After a four-year hiatus from college, Violet Jones enrolled at Northeastern State University (NSU) to earn a Bachelor of Science in Nursing in 2016.
“I was searching online for master’s degree programs after I graduated,” she said. “NSU had been so good to me with the BSN program, so I decided to stick with it.”
Jones graduated from the online Master of Science in Nursing (MSN) in Nursing Informatics program at NSU in 2020. The following year, she landed her current role as a nurse educator at Dartmouth-Hitchcock in Lebanon, New Hampshire.
“NSU had the new nursing informatics degree and was very informative when I started asking questions about it,” she said. “It sounded right up my alley. Dr. Heather Fenton and Dr. Diana Mashburn were fabulous about helping me navigate such a young program.”
Coming into the master’s program, Jones was a veteran online student, so it’s fitting that she now has a nursing informatics degree. She was impressed by the faculty and staff at NSU.
“They run a very tight ship,” she said. “Everybody in that department is great. They are all on the same page about how things work.
“All of the courses and the programs within the nursing graduate degree are aligned to follow the same format — there isn’t any guesswork. You will figure it out after one eight-week course. It’s very intuitive.”
Jones was born in Tulsa but raised in Yukon, Oklahoma, the hometown of country singer Garth Brooks. She graduated with her first bachelor’s degree in biochemistry and molecular biology from his alma mater, Oklahoma State University. She also has three associate degrees.
“I wasn’t sure what I wanted to do afterward,” she said. “Graduate school was very far off for me. I started researching paramedic programs because a friend worked at American Medical Response.
“I worked a couple of years as a paramedic. Then, I went to nursing school and worked on the ambulance and in the ICU at the same time — that’s how I started in healthcare.”
Before working at Dartmouth-Hitchcock, Jones spent nearly six years as an instructor at Tulsa Technology Center’s Broken Arrow Campus.
“Since I got my current job, I do interdisciplinary work with the informatics team and physician groups,” she said. “Everything I learned in the master’s program is applicable to [the work] I have done so far.”
Foundations of Nursing Informatics Practice was Jones’ favorite course in the online MSN in Nursing Informatics program curriculum.
“There were a couple of professors I really liked, including Dr. Mashburn and Dr. Fenton, who taught a class or two each,” she said. “The instruction in the program was a very positive experience overall.”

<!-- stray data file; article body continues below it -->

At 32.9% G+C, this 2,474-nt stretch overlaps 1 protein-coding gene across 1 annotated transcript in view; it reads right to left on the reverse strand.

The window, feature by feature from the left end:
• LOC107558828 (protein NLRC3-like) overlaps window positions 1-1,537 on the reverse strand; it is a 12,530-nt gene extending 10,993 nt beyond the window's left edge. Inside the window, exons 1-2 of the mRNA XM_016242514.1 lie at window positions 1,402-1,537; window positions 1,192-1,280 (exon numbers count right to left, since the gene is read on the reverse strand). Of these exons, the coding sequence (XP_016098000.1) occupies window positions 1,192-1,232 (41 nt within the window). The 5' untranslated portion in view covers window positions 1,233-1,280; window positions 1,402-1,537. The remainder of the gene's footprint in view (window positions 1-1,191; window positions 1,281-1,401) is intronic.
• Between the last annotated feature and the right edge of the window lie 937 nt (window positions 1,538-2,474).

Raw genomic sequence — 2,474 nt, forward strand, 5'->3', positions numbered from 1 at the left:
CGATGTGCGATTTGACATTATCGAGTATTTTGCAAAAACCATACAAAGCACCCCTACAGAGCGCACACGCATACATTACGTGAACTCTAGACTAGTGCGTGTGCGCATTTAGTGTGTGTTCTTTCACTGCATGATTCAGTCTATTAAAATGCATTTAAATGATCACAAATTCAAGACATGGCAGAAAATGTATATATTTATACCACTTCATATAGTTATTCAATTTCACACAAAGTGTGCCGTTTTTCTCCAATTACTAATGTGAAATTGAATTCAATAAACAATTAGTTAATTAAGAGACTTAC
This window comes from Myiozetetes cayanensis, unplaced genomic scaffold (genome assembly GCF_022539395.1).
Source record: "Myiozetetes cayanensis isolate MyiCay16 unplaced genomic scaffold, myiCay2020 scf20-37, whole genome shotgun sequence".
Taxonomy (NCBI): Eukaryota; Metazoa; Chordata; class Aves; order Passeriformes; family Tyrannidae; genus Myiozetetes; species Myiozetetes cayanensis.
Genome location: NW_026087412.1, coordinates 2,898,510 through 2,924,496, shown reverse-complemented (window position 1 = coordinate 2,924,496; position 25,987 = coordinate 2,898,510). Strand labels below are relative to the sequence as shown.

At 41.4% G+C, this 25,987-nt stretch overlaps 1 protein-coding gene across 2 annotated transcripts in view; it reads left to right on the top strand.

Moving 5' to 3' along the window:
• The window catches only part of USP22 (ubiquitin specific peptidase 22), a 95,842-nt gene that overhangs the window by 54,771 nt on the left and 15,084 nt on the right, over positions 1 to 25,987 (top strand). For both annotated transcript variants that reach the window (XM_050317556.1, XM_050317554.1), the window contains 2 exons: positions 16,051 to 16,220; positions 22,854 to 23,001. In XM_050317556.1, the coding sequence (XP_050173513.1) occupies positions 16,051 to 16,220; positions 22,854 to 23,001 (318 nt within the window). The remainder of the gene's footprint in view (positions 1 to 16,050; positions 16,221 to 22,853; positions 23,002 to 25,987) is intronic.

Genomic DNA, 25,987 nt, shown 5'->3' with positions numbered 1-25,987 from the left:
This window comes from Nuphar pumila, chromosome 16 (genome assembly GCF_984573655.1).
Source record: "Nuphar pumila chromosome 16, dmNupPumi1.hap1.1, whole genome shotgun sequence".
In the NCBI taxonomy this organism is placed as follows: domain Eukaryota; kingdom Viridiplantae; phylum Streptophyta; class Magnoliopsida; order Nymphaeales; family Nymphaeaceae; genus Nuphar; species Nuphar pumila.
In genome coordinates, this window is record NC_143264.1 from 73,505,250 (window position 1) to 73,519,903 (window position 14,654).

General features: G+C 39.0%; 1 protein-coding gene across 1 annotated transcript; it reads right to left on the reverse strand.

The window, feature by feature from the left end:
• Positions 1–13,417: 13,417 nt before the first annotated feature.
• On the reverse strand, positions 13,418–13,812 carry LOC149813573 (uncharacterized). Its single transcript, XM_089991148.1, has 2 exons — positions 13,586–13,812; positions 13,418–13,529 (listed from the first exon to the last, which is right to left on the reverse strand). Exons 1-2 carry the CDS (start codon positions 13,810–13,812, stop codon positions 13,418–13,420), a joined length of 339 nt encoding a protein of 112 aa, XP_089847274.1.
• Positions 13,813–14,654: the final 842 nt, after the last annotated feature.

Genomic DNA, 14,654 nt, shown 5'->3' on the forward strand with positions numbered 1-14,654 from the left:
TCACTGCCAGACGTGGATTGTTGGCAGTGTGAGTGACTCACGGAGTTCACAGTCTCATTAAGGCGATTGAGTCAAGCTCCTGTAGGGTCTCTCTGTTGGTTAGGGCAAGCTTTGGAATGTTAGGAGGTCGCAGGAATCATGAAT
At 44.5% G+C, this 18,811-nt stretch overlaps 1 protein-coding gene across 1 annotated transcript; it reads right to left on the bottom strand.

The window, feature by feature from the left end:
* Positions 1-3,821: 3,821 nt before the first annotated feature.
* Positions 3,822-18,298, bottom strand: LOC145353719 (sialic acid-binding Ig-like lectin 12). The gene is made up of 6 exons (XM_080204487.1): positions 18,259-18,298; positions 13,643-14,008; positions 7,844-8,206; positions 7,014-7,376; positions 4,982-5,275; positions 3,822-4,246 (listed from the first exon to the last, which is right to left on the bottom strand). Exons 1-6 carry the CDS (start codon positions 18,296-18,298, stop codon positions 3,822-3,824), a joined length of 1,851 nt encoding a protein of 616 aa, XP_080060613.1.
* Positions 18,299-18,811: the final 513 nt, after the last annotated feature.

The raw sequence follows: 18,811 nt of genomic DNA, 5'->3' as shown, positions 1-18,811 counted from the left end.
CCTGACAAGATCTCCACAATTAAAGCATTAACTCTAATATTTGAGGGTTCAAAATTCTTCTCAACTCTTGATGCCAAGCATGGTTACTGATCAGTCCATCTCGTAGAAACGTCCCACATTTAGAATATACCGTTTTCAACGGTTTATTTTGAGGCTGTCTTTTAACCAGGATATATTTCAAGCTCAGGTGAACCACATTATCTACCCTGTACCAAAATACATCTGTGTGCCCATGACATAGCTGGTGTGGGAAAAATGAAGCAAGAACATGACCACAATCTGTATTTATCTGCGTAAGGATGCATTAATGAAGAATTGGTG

It didn’t take long for opportunity to knock after Jones graduated from the online master’s degree program.
“Once that happened, I started getting contacted left and right by not only recruiters but by headhunters,” she said. “I was getting at least 10 emails a week.
“They were all the type of jobs I was looking for, but I had a broader net cast because of the master’s degree. It opened up doors that I couldn’t believe — especially with the nursing informatics specialty.”
Against the Grain
Jones is happy that she decided to return to college and now has two degrees from NSU instead of one.
“My family and friends weren’t surprised at all,” she said. “The joke at the campus where I worked was, ‘She must be going back to get another degree.'”
With a background in healthcare and teaching and an advanced degree to her credit, Jones has options for the rest of her career. However, she is content where she is now.
“I keep asking myself about an ultimate career goal, but I never answer it,” she said. “I am nearing the point of pursuing terminal degrees. I don’t know if I’ll ever grow up. I like being in school so much. I started the master’s degree, and then I got a divorce. Then, there was the pandemic. It was a strange time.”
Jones enjoys reading, knitting, cooking and baking in her free time. She also enjoyed her time as an NSU student.
“I really liked the program, and I’d highly recommend it to anybody,” she said. “When people ask me what they should do, I tell them it was an overall good experience. I have nothing but great things to say about it.
“If you’re looking for an efficient way to go through a program, the NSU Master of Science in Nursing in Nursing Informatics program is very put together. They are supportive. They try their best to help everybody succeed. It’s up to the individual, but the experience for both the bachelor’s and master’s degrees at NSU was fabulous.”
Learn more about NSU’s online MSN in Nursing Informatics program.